O’Mahony’s value to the side was underlined when he came on before half time. He’s clearly still our best option for centre back. The Kieran Bergin experiment is another that needs revising; for all his earnestness his instincts are defensive. Shane McGrath divides opinion. He played a lot of ball on Sunday, some of it very poorly placed. Still his tearaway energy excites people when he dashes forward, though his defensive qualities going back are less commendable. As a general policy moving people from their ‘natural’ positions doesn’t work, apart from some rare exceptions.

A top priority surely is to find some stability in defence. Michael Cahill remains our lone star in this zone though I think Cathal Barrett has a lot of potential if he’s part of a better structure. Paddy Stapleton has struggled since returning from injury and a major issue is the lack of an acceptable number three. Paul Curran is back in training and he may well be our best option come championship time. Michael Breen is another possibility for this spot but injury has kept him out.

A major worry for the team overall is the failure of newcomers to impact. Tossy Hamill got his chance on Sunday but looked well off the pace of the game. He strikes me as one of those players who has many fine qualities but is still performing at minor intensity. His sluggishness in the lead up to the third goal typified the problem

The attack remains a major headache. Noel McGrath’s contribution was again patchy though John O’Dwyer did better. The rest posed little threat. Conor Kenny took his scores well when introduced though his second point right at the end summed up what we lacked in this area. There was an opening for goal but instead of driving on for it he stepped sideways and tapped over. We don’t seem to have those players with the ‘straight line’ attitude to go for it, Michael Heffernan another who’ll skip away to the side and opt for a point. Callanan was a major loss and we dearly need ‘Bonner’ back too.

Then there’s Brendan Maher struggling majorly with his form at present. I think he’s trying too hard, lunging at things and not steadying up. With more composure he has the potential to be a major influence on the team. Woodlock is another who divides opinion, full of athleticism and daring but then his striking regularly lets him down.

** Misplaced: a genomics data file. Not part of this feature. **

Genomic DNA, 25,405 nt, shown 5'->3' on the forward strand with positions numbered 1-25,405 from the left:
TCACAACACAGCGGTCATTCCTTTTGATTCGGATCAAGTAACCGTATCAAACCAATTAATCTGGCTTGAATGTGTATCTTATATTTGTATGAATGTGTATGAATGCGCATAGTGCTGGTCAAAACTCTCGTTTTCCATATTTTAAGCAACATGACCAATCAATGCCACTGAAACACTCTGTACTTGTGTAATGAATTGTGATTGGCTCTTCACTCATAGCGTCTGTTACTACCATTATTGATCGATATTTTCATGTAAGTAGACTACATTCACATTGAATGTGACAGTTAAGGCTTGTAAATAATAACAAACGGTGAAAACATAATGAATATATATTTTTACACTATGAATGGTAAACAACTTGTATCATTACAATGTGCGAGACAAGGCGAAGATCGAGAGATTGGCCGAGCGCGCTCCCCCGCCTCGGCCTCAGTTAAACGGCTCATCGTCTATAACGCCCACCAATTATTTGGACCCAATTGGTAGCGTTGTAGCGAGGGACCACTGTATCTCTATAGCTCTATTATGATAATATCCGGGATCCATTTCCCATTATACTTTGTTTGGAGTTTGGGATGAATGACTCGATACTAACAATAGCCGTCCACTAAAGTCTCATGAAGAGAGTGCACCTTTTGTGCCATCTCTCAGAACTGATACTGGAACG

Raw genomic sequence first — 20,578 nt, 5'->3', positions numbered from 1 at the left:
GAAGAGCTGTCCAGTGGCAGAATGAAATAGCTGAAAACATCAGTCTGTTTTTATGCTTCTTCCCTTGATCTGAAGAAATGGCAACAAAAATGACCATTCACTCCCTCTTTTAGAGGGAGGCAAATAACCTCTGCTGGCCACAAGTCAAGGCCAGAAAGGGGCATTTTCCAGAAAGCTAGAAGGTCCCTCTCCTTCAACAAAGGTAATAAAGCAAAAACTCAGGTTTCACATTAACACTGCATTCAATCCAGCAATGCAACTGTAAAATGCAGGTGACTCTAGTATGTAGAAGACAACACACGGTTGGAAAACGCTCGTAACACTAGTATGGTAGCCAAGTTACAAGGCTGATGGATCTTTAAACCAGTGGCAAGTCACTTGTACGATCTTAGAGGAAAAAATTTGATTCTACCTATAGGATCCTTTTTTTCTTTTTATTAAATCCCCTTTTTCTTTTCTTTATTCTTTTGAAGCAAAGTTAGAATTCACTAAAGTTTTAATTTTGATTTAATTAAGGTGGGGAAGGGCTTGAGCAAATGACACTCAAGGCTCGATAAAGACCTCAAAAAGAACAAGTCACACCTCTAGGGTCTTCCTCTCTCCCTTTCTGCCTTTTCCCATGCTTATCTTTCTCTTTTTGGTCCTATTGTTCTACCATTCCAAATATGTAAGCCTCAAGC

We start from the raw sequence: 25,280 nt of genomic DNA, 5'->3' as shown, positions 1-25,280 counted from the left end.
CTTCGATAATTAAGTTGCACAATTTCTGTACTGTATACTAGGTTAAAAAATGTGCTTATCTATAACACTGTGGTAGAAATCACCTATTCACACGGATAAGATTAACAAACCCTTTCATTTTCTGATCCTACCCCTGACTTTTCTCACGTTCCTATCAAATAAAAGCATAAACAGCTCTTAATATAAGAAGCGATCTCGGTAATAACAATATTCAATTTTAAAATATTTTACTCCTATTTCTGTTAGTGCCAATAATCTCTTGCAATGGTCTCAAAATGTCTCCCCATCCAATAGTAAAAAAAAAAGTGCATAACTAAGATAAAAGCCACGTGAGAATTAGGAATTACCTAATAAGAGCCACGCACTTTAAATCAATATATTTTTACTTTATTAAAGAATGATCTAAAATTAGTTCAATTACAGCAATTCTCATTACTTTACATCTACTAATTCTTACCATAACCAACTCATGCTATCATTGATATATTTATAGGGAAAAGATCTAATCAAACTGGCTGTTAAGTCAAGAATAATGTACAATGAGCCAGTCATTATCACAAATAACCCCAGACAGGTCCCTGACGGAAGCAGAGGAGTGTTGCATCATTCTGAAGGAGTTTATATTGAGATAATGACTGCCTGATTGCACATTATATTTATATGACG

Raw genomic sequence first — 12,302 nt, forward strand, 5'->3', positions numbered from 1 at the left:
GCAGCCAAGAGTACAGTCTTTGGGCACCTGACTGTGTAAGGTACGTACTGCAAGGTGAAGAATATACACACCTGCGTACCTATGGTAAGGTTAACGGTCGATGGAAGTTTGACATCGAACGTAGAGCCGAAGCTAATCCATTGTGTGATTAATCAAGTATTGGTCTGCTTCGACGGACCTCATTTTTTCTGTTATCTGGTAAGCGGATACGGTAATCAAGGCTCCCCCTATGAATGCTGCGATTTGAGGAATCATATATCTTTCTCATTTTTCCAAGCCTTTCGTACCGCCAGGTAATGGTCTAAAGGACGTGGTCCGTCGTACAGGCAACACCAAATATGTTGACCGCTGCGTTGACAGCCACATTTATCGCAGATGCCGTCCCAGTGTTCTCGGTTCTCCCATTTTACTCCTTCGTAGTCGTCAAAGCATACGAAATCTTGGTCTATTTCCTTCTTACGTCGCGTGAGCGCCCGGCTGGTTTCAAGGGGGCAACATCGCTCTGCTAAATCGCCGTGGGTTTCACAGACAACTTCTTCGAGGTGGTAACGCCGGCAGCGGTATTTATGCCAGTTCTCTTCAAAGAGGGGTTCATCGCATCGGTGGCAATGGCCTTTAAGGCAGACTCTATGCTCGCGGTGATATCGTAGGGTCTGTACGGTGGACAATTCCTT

In all of this the management doesn’t escape the flak either. It was incomprehensible that we allowed Clare isolate our two full backs in that first half for those goals when an extra defender could have provided cover. Davy easily won the tactical battle on this occasion.

Clare look formidable and Conor McGrath is their key player. They won’t be easily unseated this year.

Our league record against Galway in recent seasons is very impressive and hopefully that trend will survive next Sunday. The absence of the Portumna players is an obvious advantage though after their defeat to Waterford last Sunday their need for points is now as urgent as ours. It should ensure a full-blooded collision. A win here would do a lot to lift the present gloom and ease the pressure for the final game versus Dublin. A lot depends on the selection we send into action; last Sunday’s team would beat very few.

Meanwhile the All Ireland club will this year be watched with extra interest. Mount Leinster Rangers bring added freshness to the event and will have most neutral support, mine included. They’ve defied the odds thus far and hopefully they’ll complete the job though I can’t get past my suspicion that Portumna will have that little bit too much for the Carlow men. I’d celebrate being wrong on this one.